Stop Indulging, America
From quilted toilet paper to big-screen TVs, a raft of new proposed regulations could change life for the greener—and flush away some all-American creature comforts.
Who knew what a power suck a 50-inch television could be? Well, California does, and the state that does everything first could decide on November 4 to to slap one-of-a-kind efficiency standards on these energy hogs.
Since the California Energy Comission began studying the issue several years ago, the electronics industry’s best hope of stopping regulation of big-screen TVs has been an intervention by the most testosteronic of governors, Arnold Schwarzenegger. A sports fanatic by way of Hollywood who popularized the Hummer for casual city driving, Schwarzenegger, they hoped, would recognize the injustice of outlawing TV screens the size of aircraft carriers.
Posting calories on a restaurant menu in New York City helps get you reelected. Doing so in Biloxi, Mississippi, would get you run out of town.
But then the data came in, and the environmentally concious governor saw the light. Getting rid of any TV over 50 inches that doesn’t meet new efficiency standards will save enough energy to power a million homes and reduce emissions by 3.5 million tons. (And there’s no Cash for Clunkers program easing remote controls from the hands of Monday Night Football fans.) But CEC Commissioner Julia Levin promises the pain of the downgrades will be mitigated by the economic benefits—producing replacements for the estimated one-quarter of TVs that won’t meet the new standards, she says, will “help the California economy grow and create new clean, sustainable jobs.”
Reducing the size of TV sets is one thing. Reducing the size of people is a job for the feds. Health experts agree that obesity is killing us, with the medical costs of treating weight-related conditions up 37 percent since 1998, to $147 billion last year. During the presidential campaign, Barack Obama noted that if we could go back to the obesity rates of 1980 we could save Medicare $1 trillion.
In the scrum of proposals to improve health and fund reform, the White House has targeted one of the main culprits in the ballooning of America : sugared drinks. Last month in an interview in Men’s Health magazine, Obama said he is “exploring” a levy of 3 cents on every 12-ounce serving, which would raise $24 billion over the next four years.
This plays to type better than Schwarzenegger’s going after TVs—maybe too much so. At the Iowa State Fair, Obama grimaced at funnel cakes and soft drinks the size of the Grand Canyon. In the Oval Office, he offers visitors an apple instead of a bowl of candy. It’s easy to tag him as just one more skinny elitist trying to kill the buzz of a Big Mac, a milkshake, and a double order of fries.
But calm down, if that’s possible on your corn syrup high—Republicans are determined to keep the arugula-loving president’s hands off your soda. The ranking minority member on the Senate Finance Committee, Charles Grassley, dismissed a soda tax as a “nuisance” that he intends to block. And it helps opponents that such a tax would fall disproportionately on the poor, because it’s so much cheaper to eat badly. A dollar can buy 875 calories of soda, but just 250 calories of vegetables or 170 calories of fresh fruit, according to a study in the American Journal of Clinical Nutrition.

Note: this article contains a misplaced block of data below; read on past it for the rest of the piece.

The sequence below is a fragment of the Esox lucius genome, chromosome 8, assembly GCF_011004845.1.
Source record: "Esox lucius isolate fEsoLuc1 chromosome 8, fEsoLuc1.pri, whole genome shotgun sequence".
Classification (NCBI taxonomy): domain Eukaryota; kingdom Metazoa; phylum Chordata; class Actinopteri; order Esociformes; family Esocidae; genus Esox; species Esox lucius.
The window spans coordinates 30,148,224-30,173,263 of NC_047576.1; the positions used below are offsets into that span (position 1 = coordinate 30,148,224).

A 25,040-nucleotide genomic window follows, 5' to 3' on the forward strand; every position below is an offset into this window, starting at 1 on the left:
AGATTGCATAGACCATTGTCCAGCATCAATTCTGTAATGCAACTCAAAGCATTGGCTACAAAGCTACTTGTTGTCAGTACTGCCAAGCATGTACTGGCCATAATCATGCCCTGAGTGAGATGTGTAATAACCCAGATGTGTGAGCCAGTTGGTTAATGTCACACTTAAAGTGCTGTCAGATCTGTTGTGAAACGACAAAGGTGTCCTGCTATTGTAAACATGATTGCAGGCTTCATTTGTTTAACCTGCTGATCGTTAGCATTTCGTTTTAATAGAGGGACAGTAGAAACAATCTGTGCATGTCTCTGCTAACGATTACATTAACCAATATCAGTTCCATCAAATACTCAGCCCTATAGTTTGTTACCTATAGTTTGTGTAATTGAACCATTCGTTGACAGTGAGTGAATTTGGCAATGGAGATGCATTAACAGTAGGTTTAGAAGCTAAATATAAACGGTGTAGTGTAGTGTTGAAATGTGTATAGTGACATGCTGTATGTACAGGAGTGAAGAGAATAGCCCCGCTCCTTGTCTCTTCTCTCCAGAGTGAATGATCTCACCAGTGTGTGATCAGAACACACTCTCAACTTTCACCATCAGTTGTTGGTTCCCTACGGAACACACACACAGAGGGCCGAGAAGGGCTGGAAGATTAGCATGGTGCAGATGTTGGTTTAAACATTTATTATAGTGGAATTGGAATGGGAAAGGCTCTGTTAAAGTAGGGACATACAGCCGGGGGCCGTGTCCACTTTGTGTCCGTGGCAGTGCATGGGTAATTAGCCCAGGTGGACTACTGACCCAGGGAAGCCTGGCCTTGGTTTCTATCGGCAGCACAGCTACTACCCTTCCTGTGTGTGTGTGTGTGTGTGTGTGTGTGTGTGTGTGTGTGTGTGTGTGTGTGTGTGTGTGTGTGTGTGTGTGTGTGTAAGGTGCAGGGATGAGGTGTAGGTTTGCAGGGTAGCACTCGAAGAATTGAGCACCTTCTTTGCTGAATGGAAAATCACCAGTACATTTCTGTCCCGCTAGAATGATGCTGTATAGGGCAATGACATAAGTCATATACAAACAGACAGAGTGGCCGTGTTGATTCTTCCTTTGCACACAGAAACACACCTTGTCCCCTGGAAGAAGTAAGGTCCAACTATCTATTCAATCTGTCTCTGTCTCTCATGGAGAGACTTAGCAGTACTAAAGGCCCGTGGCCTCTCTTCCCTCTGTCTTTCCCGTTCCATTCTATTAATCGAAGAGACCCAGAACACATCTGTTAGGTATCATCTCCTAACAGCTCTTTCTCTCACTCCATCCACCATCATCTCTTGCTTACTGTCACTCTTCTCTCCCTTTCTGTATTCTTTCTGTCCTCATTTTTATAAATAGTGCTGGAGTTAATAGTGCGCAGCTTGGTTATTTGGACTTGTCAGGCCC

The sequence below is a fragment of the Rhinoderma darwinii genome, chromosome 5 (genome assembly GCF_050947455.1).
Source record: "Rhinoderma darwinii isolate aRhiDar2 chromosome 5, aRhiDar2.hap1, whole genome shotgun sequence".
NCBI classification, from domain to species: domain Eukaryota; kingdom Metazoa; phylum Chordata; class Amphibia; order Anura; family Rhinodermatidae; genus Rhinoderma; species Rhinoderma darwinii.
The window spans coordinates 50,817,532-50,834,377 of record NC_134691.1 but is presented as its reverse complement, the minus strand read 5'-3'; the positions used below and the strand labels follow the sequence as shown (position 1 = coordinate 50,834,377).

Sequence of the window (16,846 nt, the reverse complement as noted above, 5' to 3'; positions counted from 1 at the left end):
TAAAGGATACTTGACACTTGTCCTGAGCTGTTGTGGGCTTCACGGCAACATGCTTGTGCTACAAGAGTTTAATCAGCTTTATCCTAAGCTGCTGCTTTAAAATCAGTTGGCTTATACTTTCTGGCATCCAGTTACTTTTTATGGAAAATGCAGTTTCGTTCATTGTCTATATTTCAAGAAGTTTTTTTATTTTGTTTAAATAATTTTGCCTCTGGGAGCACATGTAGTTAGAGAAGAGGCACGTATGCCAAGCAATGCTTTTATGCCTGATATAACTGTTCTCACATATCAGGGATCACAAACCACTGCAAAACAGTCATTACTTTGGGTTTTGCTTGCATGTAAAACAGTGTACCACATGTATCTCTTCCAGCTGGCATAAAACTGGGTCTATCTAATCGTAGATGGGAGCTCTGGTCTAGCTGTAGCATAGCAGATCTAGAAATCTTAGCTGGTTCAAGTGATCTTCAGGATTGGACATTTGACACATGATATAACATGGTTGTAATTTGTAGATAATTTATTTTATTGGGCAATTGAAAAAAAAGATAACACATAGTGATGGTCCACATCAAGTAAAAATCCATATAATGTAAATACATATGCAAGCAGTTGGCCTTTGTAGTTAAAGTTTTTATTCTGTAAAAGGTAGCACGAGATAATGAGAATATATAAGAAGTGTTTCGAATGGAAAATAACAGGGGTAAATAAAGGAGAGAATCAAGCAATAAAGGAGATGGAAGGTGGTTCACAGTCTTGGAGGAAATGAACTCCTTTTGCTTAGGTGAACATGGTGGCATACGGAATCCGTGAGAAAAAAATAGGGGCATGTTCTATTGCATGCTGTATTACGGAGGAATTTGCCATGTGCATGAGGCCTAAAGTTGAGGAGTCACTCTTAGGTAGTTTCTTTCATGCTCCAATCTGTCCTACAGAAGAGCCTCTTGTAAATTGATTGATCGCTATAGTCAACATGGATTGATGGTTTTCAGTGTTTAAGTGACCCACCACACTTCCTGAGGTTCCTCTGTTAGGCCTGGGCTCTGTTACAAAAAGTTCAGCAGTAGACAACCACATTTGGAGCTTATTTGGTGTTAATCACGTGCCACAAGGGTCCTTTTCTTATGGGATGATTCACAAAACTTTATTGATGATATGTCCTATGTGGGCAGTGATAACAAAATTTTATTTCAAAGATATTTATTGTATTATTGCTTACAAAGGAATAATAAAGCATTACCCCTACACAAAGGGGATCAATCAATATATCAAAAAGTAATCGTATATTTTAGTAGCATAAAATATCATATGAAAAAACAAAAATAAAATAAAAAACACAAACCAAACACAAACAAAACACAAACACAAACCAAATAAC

States with the most obesity are among the poorest—and the least likely to welcome the government at their dinner table. Posting calories on a restaurant menu in New York helps get you reelected. Doing so in Biloxi, Mississippi, would get you run out of town.
Still, the industry is worried enough that they’ve begun running an ad reminiscent of Harry and Louise, which helped kill Hillarycare in 1993. This time, Louise looks into the camera as her kids carry gallons of carbonated beverages into the house. She plaintively points out how a few pennies can add up for working families and slyly mentions "juice drinks" as well as soda—as if the tax were to be levied on O.J. instead of artificial powerades.
Toilet paper is next up for a cost-benefit analysis. Like those huge TVs, super-fluffy quilted brands use up far more energy than necessary because they are made from old-growth trees using a chemical-heavy process. America’s premium toilet paper is to the rest of the world’s TP as a Cadillac Escalade is to a compact car—no other country wipes with such a luxe product. And even as we become more environmentally conscious, these energy-eating brands have increased sales by as much as 40 percent in some markets. So far, environmentalists are not suggesting that people do without—or pay a "softness tax"—they are simply appealing to conscience in hopes of popularizing toilet paper made from from 100 percent recycled fibers, which now accounts for less than 2 percent of sales.
Stephen Colbert recently joked that if the environmentalists win the war on Charmin, we may have to fall back on the next softest thing—the spotted owl. Funny, but years ago the idea of seatbelts other than in an airplane or tobacco being deadly was risible. Someday we'll wonder how we ever thought flushing a Redwood down the drain was a reasonable thing to do. And the Heritage Foundation’s Conn Caroll was not joking when he warned, “First they came for your car, then for your cheeseburger. Now those crazy environmentalists want to control how you wipe." Would you knowingly flush a redwood down the drain?
But if we’re no longer watching The Biggest Loser, then we won’t need a 50-inch screen, right? Over to you, California.
Margaret Carlson is a columnist for Bloomberg News. She was a columnist and deputy Washington bureau chief for Time magazine.